This heartwarming story involves a disabled restaurant employee, who was lucky enough to work for a business which really had his back. Holding down a job can be such a challenge for wheelchair-users, those with special needs and other disabilities, so it is very encouraging to see that attitudes are changing. In this instance, a customer made a complaint about the service provided by his pizza delivery driver, the Little Italy restaurant in Anchorage, Alaska.
The dissatisfied customer called the restaurant raging at the owner’s daughter over the phone, ranting about the driver’s manner, claiming that he was spaced out on drugs and an “idiot”. The restaurant informed him that the explanation for any oddness was due to the driver suffering from autism and a mild speech defect, but the customer carried on ranting. So they fired him – the customer, that is, not the driver. Owner P J Gialopsos commented that it was not the first time there had been complaints about this employee, but once customers find out about his disability, they are usually fine about it. However in this instance the complainer clearly had no sympathy for autism whatsoever. So the staff were told to take no more orders from this particular customer.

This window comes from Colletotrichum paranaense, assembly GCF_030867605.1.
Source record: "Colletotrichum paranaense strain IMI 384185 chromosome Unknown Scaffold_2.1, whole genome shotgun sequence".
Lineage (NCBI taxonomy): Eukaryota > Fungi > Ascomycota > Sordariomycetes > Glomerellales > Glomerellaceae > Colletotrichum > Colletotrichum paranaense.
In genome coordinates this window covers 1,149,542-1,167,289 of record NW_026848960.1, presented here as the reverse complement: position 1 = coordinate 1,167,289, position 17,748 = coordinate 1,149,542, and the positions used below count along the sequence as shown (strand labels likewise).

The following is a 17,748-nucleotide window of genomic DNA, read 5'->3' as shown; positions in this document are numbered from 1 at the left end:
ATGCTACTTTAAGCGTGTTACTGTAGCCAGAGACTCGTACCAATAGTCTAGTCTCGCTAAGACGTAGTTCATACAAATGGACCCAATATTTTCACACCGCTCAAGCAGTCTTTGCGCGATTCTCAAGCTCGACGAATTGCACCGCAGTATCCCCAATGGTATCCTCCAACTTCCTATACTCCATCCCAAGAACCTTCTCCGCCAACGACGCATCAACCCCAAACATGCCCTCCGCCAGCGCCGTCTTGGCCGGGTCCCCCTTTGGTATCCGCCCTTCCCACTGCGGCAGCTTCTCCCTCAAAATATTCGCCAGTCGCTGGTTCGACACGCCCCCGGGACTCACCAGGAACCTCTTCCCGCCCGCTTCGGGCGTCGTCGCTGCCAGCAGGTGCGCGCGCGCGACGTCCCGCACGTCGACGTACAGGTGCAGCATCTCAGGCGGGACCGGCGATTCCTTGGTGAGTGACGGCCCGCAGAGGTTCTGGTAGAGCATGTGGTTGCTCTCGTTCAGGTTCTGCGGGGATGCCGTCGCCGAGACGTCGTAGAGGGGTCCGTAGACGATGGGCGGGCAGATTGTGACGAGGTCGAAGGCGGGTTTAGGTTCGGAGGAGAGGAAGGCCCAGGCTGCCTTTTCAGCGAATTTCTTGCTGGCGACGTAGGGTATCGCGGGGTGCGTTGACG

Little Italy is one of an increasing number of restaurants in the US who are welcoming special needs employees onto their payrolls, and who also choose to defend the said employees when customers become abusive. The disability rights movement emphasizes that while no one who falls under this heading is asking for special treatment, it is important to raise awareness of why someone may not be behaving neurotypically, and to make allowances for that. If someone is made aware of the issue, and still continues to behave abusively, it can be viewed as extremely rude and discriminatory behavior.